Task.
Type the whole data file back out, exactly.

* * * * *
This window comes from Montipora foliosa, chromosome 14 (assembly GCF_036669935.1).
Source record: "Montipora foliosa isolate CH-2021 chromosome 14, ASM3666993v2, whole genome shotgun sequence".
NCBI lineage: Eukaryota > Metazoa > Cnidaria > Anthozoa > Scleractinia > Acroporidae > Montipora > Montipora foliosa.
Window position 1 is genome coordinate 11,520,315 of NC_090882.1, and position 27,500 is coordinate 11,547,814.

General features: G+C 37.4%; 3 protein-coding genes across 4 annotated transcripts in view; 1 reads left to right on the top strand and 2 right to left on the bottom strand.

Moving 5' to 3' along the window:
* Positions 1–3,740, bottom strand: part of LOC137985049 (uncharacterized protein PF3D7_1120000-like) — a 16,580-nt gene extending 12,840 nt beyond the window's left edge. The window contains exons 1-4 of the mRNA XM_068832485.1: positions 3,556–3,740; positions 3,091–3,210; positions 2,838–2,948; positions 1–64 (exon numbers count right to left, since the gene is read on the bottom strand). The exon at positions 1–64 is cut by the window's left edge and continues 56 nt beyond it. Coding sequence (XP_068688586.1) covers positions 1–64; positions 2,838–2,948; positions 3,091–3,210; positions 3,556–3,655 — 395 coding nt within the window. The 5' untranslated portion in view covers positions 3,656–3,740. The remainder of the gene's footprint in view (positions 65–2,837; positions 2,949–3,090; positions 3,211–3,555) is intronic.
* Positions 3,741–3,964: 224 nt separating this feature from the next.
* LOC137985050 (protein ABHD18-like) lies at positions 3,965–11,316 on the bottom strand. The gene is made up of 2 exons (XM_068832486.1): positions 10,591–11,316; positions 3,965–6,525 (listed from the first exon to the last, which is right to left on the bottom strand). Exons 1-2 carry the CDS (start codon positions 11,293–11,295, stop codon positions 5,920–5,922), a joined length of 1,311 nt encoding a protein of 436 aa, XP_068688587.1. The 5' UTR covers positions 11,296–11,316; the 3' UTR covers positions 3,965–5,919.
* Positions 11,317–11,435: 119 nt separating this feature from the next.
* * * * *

This window comes from Montipora foliosa, chromosome 14 (assembly GCF_036669935.1).
Source record: "Montipora foliosa isolate CH-2021 chromosome 14, ASM3666993v2, whole genome shotgun sequence".
NCBI lineage: Eukaryota > Metazoa > Cnidaria > Anthozoa > Scleractinia > Acroporidae > Montipora > Montipora foliosa.
Window position 1 is genome coordinate 11,520,315 of NC_090882.1, and position 27,500 is coordinate 11,547,814.

General features: G+C 37.4%; 3 protein-coding genes across 4 annotated transcripts in view; 1 reads left to right on the top strand and 2 right to left on the bottom strand.

Moving 5' to 3' along the window:
* Positions 1–3,740, bottom strand: part of LOC137985049 (uncharacterized protein PF3D7_1120000-like) — a 16,580-nt gene extending 12,840 nt beyond the window's left edge. The window contains exons 1-4 of the mRNA XM_068832485.1: positions 3,556–3,740; positions 3,091–3,210; positions 2,838–2,948; positions 1–64 (exon numbers count right to left, since the gene is read on the bottom strand). The exon at positions 1–64 is cut by the window's left edge and continues 56 nt beyond it. Coding sequence (XP_068688586.1) covers positions 1–64; positions 2,838–2,948; positions 3,091–3,210; positions 3,556–3,655 — 395 coding nt within the window. The 5' untranslated portion in view covers positions 3,656–3,740. The remainder of the gene's footprint in view (positions 65–2,837; positions 2,949–3,090; positions 3,211–3,555) is intronic.
* Positions 3,741–3,964: 224 nt separating this feature from the next.
* LOC137985050 (protein ABHD18-like) lies at positions 3,965–11,316 on the bottom strand. The gene is made up of 2 exons (XM_068832486.1): positions 10,591–11,316; positions 3,965–6,525 (listed from the first exon to the last, which is right to left on the bottom strand). Exons 1-2 carry the CDS (start codon positions 11,293–11,295, stop codon positions 5,920–5,922), a joined length of 1,311 nt encoding a protein of 436 aa, XP_068688587.1. The 5' UTR covers positions 11,296–11,316; the 3' UTR covers positions 3,965–5,919.
* Positions 11,317–11,435: 119 nt separating this feature from the next.